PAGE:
If we deep dive into our daily life schedule, I see my mother implementing all my MBA lessons in some way and the best part is though those decisions or acts of her do not bring any life-changing decisions but are pivotal for the smooth functioning of the house.

 The duties of a homemaker are frequently looked down upon, but as we look closely, we can see that becoming a homemaker demands immense management skills. One of the most difficult examples of management is managing an entire family, taking care of everyone’s special needs, settling petty conflicts among children, maintaining the bonds intact, ensuring food is prepared on time. All this might sound so simple when we compare it to the life of an MBA graduate but it is equally challenging and complex.

 If we draw an analogy between the life of a manager and a homemaker, it is quite indistinguishable. The only difference is the nature of the work they both execute. Just like in an organization, A manager is the one responsible for streamlining the tasks, planning things ahead of time so that the needs of the clients are fulfilled on time, and addressing the grievances of its employees. In the same fashion, Homemakers must plan for the whole family, predict future challenges, multitask and make the most use of their resources, and be armed with plans for any last-minute hiccups.

 Let us take a few examples where we see homemakers implementing various concepts of MBA.

 Before buying any vegetable, she does a SWOT analysis for it and checks for if it is the best available product in the market.

She keeps a close record of all house expenses and makes sure every expense is recorded and gets tallied with the money she has in hand. In some or the other way, she exhibits great accounting skills.

She doesn’t have a degree but yes she is a perfect manager and a successful leader.

About the Author
Sakshi Poddar a Computer Science Engineer by qualification is now pursuing MBA(Analytics from IIM Kashipur. She is a part of various student bodies like the Media and Public Relations Committee and Admission Support Body. She is an IT professional with 2 years of experience in Hewlett Packard Enterprise. She loves traveling and dancing. You can connect with her on LinkedIn

Management is an Art!

There are many B-Schools to provide you with the Knowledge of Management but is that enough? Is knowing it all enough? I believe it’s not. To be a successful manager you need to possess the art of applying the right knowledge (the craft), at the right time (the vision) and most essentially, delivering efficiently to the right people (the communication). Books and professor’s knowledge can tell you what different tools and frameworks you can use but which to apply where needs an understanding so deep it will be a tragedy to not call it an art.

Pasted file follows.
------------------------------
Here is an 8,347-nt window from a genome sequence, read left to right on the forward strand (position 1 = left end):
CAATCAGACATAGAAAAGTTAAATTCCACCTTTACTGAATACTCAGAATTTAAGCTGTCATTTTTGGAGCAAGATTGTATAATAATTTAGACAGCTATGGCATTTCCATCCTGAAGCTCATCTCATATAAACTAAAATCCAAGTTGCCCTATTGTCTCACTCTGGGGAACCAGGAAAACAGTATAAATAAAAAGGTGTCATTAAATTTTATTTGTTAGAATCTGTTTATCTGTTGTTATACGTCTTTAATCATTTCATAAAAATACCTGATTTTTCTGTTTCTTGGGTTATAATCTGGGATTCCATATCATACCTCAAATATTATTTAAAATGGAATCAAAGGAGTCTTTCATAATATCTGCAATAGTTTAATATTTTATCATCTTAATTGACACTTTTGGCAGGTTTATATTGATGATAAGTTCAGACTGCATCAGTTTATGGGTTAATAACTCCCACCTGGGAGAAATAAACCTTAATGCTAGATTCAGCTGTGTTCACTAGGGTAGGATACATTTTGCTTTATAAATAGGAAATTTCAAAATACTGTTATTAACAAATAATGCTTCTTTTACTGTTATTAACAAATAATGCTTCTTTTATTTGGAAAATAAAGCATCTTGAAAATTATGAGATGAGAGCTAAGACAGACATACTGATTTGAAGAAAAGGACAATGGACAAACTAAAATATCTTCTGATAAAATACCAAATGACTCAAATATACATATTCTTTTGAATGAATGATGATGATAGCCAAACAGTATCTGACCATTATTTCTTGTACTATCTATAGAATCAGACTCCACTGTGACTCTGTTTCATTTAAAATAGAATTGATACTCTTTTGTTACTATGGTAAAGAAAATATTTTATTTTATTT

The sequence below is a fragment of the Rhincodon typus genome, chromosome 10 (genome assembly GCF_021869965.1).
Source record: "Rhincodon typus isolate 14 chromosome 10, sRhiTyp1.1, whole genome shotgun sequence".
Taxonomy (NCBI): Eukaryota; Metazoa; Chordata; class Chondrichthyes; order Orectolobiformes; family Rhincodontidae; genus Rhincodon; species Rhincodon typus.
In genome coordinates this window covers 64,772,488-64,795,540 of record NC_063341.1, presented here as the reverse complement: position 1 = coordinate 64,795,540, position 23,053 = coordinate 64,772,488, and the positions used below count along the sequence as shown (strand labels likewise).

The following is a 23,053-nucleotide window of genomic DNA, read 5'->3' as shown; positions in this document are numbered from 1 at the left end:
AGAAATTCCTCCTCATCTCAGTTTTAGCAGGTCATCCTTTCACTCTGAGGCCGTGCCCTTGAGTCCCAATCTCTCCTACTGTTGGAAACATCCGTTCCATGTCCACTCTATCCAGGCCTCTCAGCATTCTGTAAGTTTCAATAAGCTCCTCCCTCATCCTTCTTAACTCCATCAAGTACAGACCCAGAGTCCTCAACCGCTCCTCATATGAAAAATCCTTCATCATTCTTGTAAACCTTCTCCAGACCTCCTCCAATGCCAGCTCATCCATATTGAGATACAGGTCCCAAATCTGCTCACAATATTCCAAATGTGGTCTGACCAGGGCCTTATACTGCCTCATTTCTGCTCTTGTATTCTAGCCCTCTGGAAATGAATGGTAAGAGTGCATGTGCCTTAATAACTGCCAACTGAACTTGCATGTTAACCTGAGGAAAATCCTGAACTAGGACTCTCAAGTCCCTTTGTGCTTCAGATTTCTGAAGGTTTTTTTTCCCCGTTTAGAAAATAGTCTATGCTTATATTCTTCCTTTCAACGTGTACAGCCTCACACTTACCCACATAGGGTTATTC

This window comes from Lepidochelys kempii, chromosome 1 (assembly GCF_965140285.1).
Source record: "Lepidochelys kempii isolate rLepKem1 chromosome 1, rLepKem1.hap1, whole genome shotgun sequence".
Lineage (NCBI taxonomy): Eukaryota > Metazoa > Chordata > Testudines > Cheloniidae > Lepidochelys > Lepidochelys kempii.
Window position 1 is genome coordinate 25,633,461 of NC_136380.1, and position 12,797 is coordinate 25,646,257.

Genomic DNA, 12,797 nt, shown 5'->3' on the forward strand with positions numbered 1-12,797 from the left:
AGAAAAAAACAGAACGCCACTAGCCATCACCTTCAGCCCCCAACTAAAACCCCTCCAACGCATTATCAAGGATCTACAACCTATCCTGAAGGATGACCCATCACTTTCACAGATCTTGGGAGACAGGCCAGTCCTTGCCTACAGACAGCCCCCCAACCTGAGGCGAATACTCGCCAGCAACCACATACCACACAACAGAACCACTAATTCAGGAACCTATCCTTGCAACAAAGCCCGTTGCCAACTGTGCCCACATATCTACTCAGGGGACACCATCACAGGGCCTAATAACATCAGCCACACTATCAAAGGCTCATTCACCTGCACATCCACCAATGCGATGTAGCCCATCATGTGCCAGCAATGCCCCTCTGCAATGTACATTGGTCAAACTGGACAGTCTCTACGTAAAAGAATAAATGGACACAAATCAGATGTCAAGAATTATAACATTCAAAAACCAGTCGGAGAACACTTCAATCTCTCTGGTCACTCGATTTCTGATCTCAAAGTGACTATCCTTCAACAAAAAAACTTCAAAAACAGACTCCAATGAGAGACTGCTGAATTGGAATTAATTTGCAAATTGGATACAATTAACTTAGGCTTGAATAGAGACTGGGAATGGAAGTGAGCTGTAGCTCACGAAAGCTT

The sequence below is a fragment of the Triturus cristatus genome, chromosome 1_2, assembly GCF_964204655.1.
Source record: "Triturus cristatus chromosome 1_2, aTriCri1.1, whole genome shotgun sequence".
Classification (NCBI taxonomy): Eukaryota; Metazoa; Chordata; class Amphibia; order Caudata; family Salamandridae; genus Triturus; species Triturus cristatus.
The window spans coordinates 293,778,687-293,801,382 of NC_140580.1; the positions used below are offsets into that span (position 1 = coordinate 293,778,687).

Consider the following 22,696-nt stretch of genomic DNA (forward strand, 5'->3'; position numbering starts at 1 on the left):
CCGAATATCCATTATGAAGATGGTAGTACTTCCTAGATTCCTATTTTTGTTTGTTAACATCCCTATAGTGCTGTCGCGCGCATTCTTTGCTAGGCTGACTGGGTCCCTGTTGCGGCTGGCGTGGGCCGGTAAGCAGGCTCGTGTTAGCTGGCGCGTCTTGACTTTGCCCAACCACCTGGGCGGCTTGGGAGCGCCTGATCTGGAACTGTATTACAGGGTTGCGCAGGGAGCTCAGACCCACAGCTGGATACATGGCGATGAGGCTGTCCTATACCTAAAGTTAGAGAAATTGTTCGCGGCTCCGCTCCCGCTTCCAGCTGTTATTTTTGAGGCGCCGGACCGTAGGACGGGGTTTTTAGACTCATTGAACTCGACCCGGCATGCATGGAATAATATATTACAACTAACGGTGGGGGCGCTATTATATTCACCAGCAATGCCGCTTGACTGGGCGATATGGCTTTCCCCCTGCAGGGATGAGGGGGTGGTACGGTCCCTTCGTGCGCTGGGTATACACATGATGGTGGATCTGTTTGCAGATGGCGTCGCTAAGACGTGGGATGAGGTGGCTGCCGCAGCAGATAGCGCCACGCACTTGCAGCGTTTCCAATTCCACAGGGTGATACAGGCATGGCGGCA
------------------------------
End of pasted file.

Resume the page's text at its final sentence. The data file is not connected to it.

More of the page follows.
A good manager must also have imagination and the audacity to redesign their organisations or the way they work, just as an artist needs vision, and a strong commitment to realise them.

One may argue about the new and improving scientific methods being taught to and applied by the up-and-coming managers for better decision making, or about those skills to derive unexpected success by making probable failure surrender to competence and nerve. But Management has always been more than that. Not all great students have been great managers, and not all great managers have started strong. It takes more than just the technical skills and intuition to be a good manager.

To be a good business manager, one needs to perfect their skills in dealing with people and express themselves verbally, just as an artist needs to master his craft. 

Moreover, just like the art has no right or wrong similarly the managerial decisions can’t be labelled correct or incorrect. In fact, in management failures can lead to new opportunities. There is no perfect formula for success.

Therefore, I strongly believe that Management is an Art and the artist needs to keep on practicing the art to achieve the epitome of success in the career.

About the Author:
Dr. Ankita Gabhane, Dentist is pursuing MBA from IIM Kashipur. She is an active member of different student bodies like the Cultural Committee and Admissions support body. You can connect with her on LinkedIn.

Narrowing the gender gap and inculcating an inclusive environment at IIM Kashipur

While the gender gap and career development opportunities continue to provide barriers for women around the world, business schools are taking measures to ensure that women are more motivated than ever before and given the resources required to ensure they reach the top of their chosen profession. As a female student, I take immense pride to be part of an institution that has made constant efforts since its inception to enhance gender diversity and have left no stone unturned when it comes to what the MBA has to offer. 

Being a part of this prestigious institution, I have realised that the learnings as well as achievements are not restricted to be just classroom specific. All my female batchmates have shown active and equal participation on and off-campus, be it representing the institution in various B-schools & Corporate Competitions and emerging as the National Finalists and National Winners or running the campus along with their male counterparts through several clubs and committees while heading a few.